The singer dropped her new single over the weekend to a frenzied response
Beyonce had already "Beyonce"'d her previous album Beyonce, so it was always going to be difficult to top that.
However, instead of trying to out-do the "event" that was her previous outing, Beyonce aimed sideways, and released a song without warning, along with the most charged and controversial pop video possibly since Madonna's "Like A Prayer".
Produced by Mike WiLL Made It - the same guy behind Miley's "We Can't Stop" or Rihanna's "Pour It Up" - the glitchy, hip-hop tinged sound feels like a continuation of Beyonce's own sound first cultivated in "***Flawless" or "7/11".
In behind the forward-thinking production, is a song almost overflowing with meaning. Deep down, it feels like a culmination of all her first-singles from their respective albums. "I'm so possessive so I rock his Roc necklaces", she warns, calling back to the songs about her love for Jay-Z such as on "Crazy In Love" or "Drunk In Love". "Okay, okay, ladies, now let's get in formation, cause I slay," is basically a blunter call-to-arms for her fellow females, much like she did in "Single Ladies" or "Run The World (Girls)". Even the video looks like a call-back to "Deja Vu".
Directed by Melina Metsoukas - who previously worked with Beyonce on "Diva" and "Pretty Hurts" - the video was filmed in New Orleans in December 2015, and is filled with some startlingly imagery. The graffiti pleading 'Stop Shooting Us', the sinking police car, the former plantation homes, Dr. King on the cover of the newspaper - just about every shot is intended to get a reaction.
Interspersed into the music video are some spoken word segments by YouTube personality Messy Mya, who was murdered in New Orleans in 2010.
The song also features bounce-artist Big Freedia, who told Fuse.TV the following about the collaboration:
"It was a total shocker when I got a call from Beyonce’s publicist and she said Beyoncé wanted me to get on this track. When I heard the track and the concept behind it, which was Beyoncé paying homage to her roots (New Iberia, La.), I was even more excited! It was one of the most amazing experiences of my life and I was beyond honored to work with the original Queen B. I think it turned out amazing too!"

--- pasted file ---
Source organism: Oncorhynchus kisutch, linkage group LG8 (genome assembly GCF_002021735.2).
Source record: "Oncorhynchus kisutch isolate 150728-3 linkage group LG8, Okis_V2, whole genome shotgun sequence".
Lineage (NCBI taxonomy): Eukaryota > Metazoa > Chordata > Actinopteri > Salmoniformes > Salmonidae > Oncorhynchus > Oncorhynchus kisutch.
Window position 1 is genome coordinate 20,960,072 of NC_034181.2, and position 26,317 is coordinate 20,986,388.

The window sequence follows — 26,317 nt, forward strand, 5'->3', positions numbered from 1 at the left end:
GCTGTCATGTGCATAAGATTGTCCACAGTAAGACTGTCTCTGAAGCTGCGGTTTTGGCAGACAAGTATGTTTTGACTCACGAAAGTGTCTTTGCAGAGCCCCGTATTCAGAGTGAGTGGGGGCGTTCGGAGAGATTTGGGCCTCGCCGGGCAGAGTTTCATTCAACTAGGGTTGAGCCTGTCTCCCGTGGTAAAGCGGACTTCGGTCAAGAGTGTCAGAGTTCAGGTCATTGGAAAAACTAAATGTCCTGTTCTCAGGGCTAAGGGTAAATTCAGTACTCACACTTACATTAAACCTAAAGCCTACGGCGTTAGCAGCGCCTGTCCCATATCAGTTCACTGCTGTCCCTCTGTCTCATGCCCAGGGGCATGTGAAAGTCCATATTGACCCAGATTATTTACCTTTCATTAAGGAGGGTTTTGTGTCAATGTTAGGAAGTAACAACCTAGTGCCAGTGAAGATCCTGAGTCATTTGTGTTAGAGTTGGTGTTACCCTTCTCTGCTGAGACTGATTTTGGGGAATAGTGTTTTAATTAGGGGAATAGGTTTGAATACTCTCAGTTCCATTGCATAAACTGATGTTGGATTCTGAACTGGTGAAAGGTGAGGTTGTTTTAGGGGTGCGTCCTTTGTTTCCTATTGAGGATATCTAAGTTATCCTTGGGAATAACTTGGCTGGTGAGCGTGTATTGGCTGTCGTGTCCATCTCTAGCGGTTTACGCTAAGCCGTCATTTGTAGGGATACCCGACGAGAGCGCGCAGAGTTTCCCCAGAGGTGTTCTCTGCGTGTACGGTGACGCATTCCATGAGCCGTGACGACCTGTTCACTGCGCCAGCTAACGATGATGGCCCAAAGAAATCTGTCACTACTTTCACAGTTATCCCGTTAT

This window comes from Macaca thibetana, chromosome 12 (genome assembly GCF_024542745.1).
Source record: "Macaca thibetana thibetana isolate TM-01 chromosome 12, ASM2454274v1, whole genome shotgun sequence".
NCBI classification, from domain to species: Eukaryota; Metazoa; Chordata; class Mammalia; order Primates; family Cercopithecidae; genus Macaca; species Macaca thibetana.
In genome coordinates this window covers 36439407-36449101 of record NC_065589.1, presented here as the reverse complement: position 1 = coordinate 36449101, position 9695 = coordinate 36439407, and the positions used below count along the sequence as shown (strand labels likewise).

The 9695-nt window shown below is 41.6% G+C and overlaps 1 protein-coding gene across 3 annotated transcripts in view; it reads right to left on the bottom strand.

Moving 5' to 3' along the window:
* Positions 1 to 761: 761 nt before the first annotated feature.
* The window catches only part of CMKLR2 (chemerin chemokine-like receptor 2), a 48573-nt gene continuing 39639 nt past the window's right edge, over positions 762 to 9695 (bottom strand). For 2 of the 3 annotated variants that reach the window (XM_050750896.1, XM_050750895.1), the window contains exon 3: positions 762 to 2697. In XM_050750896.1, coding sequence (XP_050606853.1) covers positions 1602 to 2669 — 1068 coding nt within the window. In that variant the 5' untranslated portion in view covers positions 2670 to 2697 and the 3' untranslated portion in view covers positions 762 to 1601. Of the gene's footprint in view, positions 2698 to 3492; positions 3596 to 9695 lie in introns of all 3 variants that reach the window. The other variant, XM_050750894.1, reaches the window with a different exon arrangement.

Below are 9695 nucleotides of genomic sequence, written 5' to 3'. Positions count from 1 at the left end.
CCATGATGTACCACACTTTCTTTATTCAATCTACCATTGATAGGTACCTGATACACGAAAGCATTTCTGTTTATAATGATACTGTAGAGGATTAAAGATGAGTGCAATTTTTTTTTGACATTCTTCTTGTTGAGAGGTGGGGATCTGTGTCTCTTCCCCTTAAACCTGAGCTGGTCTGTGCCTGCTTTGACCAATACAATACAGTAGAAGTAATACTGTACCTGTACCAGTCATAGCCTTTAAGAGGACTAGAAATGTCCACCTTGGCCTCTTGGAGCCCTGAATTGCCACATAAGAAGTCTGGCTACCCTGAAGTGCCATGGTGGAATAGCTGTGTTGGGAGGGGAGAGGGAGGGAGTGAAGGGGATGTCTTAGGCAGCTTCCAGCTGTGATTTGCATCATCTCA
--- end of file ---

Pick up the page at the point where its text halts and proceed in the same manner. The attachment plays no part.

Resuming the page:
Not longer after the video went live, filmmakers Abteen Bagheri and Chris Black, tweeted that “Formation” used footage without permission from That B.E.A.T., their 2013 documentary about the New Orelans bounce scene. Both Black and Bagheri sent a series of tweets informing their followers that they gave permission to neither Beyoncé nor Matsoukas to use the footage. However, some of those tweets have since been deleted, and when asked about the topic by Entertainment Weekly, Beyonce's representatives stated that "The documentary footage was used with permission and licensed from the owner of the footage. They were given proper compensation. The footage was provided to us by the filmmaker’s production company. The filmmaker is listed in the credits for additional photography direction.”
Unwilling to allow the video do all the work, Beyonce injects the lyrics of the song with a whole host of topics, ranging from the controversy about her daughter ("I like my baby hair, with baby hair and afros", while Blue Ivy mean-mugs like a true Knowles) to the topic that Beyonce is sometimes accused of being 'too white' ("I like my Negro nose with Jackson Five nostrils.").
Even the chorus line - "Okay ladies, now let's get in formation" - can be read as the perfect rallying call for females in preparation for a night out, or for taking ownership for what is there's, or even a little bit of wordplay ("Now let's get information", maybe?), as she flips the script on what she can do for the right man in her life.
Normally we'd get to hear from the female artists about how they want their man to have money and buy them everything they want, but all Beyonce wants is a man who can satisfy her in the bedroom, and if they can, then he will be gifted with trips to Red Lobster, flights on her helicopter, trips to the mall, and teases of getting their song played on the radio. Basically, everything we're used to hearing male rappers give to willing females, Beyonce is returning that favour.
"You might just be a black Bill Gates in the making, cause I slay. I might just be a black Bill Gates in the making, cause I slay." Notice that the lyric is black Bill Gates, not female Bill Gates, pushing forward even more the racial component, the gender issue not even mentioned.
Every aspect of every lyric and every image was generated with subtext in mind, and all the while, we've still been given a video with the dancing choreographed to within an inch of it's life, and a bass-rumbling track that perfectly suits the dancefloor. "Formation" is Beyonce's ultimate song, and she came her to slay with it.